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Council, which included a year as mayor pro tempore. In 2007, Lovick was elected as Snohomish County Sheriff, a position he served in until 2013, when he was appointed to be the Snohomish County Executive. Lovick served as a state trooper in the Washington State Patrol for 31 years and was named Trooper of the Year in 1992. He also served in the United States Coast Guard for 13 years.
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Joe O'Leary
Director, Oregon Youth Authority, OR
In February 2018, Joe O’Leary became the director of the Oregon Youth Authority (OYA), the state’s juvenile justice agency, after serving as acting director since September 2017, and as its deputy director before that. His professional experience ranges from working
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as a public defender to advising two governors on public safety and legal issues. As the OYA director, Joe is responsible for overseeing the operations of the agency, which serves approximately 1,400 youths ages 12‐24 at any given time. Immediately before joining OYA as deputy director in June 2012, O'Leary ran the Policy, Planning and Legislative Analysis Division at the Oregon Public Employees Retirement System. Prior to his state government service, O'Leary was a trial attorney in Portland. He began his legal career as a public defender, which included a stint in juvenile court. Afterward, he spent several years in private practice representing members of law enforcement, corporate officers, lawyers, and employees. Prior to attending law school, he worked in a Latino farmworker community in Central Washington as a volunteer housing program coordinator through the Jesuit Volunteer Corps Northwest. He received his undergraduate degree from the Catholic University of America in Washington, DC, and his JD from Lewis & Clark Law School in Portland.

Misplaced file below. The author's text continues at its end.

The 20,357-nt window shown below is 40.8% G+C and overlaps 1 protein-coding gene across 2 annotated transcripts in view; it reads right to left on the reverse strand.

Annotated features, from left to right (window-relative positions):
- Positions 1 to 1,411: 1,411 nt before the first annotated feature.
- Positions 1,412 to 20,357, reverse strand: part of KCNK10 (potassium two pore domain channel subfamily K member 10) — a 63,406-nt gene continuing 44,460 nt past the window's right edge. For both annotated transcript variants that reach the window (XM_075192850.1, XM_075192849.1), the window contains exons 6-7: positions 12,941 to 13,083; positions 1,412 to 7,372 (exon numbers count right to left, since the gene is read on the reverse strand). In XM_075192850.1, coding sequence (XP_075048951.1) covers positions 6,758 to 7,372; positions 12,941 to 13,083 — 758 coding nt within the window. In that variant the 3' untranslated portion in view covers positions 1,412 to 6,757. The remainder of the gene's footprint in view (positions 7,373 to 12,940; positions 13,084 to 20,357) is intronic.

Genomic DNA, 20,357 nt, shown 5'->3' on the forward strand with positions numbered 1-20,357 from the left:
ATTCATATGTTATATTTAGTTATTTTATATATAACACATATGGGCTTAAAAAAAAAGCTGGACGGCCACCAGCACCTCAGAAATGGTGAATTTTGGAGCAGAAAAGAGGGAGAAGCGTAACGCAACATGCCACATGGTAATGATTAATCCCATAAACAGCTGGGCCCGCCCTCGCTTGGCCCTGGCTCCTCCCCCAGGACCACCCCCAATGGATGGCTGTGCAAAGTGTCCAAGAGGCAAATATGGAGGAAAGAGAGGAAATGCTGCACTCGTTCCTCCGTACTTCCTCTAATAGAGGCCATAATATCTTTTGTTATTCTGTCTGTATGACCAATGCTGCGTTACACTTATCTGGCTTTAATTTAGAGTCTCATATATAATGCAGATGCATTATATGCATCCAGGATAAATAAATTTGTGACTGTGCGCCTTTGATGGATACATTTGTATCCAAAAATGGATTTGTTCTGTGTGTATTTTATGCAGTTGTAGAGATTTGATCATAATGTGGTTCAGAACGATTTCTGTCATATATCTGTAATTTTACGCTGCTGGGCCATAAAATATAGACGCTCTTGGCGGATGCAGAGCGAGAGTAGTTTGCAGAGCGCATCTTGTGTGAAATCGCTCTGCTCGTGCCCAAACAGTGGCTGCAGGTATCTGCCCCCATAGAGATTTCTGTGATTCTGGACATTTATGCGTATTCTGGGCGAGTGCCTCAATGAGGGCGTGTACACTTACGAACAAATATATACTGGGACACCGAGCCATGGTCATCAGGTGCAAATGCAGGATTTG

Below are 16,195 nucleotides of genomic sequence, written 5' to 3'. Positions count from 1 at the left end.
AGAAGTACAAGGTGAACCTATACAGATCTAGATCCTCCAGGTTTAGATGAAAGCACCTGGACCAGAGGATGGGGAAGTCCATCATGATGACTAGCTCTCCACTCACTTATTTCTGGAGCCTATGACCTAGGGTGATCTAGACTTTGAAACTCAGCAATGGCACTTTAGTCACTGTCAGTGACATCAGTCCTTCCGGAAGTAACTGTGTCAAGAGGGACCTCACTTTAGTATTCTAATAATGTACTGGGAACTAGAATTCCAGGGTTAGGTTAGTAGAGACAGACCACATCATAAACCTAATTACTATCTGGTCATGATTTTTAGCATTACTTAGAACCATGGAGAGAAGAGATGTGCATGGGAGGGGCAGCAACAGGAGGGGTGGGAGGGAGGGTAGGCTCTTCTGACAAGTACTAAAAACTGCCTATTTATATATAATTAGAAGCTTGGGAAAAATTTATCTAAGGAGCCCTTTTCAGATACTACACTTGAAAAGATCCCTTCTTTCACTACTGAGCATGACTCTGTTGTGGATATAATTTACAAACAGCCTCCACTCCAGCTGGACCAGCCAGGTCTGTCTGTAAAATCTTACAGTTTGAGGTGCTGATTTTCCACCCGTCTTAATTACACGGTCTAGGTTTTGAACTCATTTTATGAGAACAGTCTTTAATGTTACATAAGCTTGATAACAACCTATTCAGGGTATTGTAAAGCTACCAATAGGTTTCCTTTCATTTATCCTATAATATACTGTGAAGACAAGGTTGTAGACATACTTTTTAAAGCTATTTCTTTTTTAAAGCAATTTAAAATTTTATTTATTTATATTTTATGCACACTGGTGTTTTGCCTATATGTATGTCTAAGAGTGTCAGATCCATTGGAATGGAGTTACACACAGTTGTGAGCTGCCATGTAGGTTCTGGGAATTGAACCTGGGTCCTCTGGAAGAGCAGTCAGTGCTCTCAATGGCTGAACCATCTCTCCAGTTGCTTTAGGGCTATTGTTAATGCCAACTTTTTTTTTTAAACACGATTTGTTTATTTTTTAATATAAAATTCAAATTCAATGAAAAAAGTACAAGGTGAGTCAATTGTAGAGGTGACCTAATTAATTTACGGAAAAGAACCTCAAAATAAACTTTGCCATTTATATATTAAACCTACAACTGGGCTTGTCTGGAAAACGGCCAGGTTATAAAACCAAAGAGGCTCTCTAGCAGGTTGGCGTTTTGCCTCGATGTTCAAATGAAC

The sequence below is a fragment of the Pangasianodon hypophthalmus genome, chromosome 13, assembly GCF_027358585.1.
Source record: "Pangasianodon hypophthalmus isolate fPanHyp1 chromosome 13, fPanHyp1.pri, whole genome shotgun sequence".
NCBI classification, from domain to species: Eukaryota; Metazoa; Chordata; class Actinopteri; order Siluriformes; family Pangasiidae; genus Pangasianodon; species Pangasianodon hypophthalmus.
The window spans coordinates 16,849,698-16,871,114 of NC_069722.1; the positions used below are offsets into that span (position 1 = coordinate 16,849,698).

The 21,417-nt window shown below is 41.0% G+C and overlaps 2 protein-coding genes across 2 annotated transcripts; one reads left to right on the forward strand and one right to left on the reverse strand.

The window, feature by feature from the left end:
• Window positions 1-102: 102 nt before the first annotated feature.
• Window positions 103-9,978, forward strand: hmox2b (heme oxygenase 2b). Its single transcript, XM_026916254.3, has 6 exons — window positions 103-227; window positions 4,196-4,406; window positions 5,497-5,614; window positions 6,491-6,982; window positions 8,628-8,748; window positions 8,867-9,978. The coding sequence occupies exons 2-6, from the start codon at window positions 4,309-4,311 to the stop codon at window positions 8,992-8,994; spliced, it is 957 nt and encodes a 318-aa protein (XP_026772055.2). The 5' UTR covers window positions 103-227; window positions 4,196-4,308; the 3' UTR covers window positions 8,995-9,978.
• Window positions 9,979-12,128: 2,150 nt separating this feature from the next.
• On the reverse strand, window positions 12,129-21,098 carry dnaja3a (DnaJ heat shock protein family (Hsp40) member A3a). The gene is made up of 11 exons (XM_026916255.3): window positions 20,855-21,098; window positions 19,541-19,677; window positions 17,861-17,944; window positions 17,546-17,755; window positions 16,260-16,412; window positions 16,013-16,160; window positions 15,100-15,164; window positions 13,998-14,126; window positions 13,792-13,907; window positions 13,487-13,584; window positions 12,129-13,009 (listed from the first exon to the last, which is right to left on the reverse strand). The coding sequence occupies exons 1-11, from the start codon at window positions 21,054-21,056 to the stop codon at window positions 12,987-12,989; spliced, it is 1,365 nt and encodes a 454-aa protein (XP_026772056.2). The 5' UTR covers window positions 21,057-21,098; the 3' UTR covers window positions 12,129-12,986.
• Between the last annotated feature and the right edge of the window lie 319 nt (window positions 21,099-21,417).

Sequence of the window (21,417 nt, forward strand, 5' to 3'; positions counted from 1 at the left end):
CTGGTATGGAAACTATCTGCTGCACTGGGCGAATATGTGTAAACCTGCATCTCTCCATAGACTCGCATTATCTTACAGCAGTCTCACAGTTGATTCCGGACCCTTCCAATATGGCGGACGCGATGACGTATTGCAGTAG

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Sheriff John R. Mehr
Madison County Sheriff's Office, TN
Sheriff John R. Mehr was elected to serve as the Sheriff of Madison County, Tennessee, in August 2014 and was reelected in 2018. His entire working career has been devoted to law enforcement, with 38 of those years in the
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Tennessee Bureau of Investigation (TBI). In 1975, Mehr joined the TBI as a special agent for the Criminal Investigation Division and worked his way up to Special Agent in Charge for the Western District of Tennessee, Criminal Investigation Division, in which he served from 1991 until his retirement in 2012. He has been a member of  numerous organizations, including the West Tennessee Criminal Investigators Association, where he served as President from 2000–2002 and was honored as Officer of the Year for 2005–2006. Past awards include the Director’s Award from the Tennessee Highway Safety Office in 2018 and Union University 2018 Champion of Victims’ Rights Award. Sheriff Mehr received his BS in law enforcement from the University of Tennessee Martin and his MA from The University of Memphis. He is a 2008 graduate of the Tennessee Government Management Institute and a graduate of the FBI National Academy, 139th session, among other programs.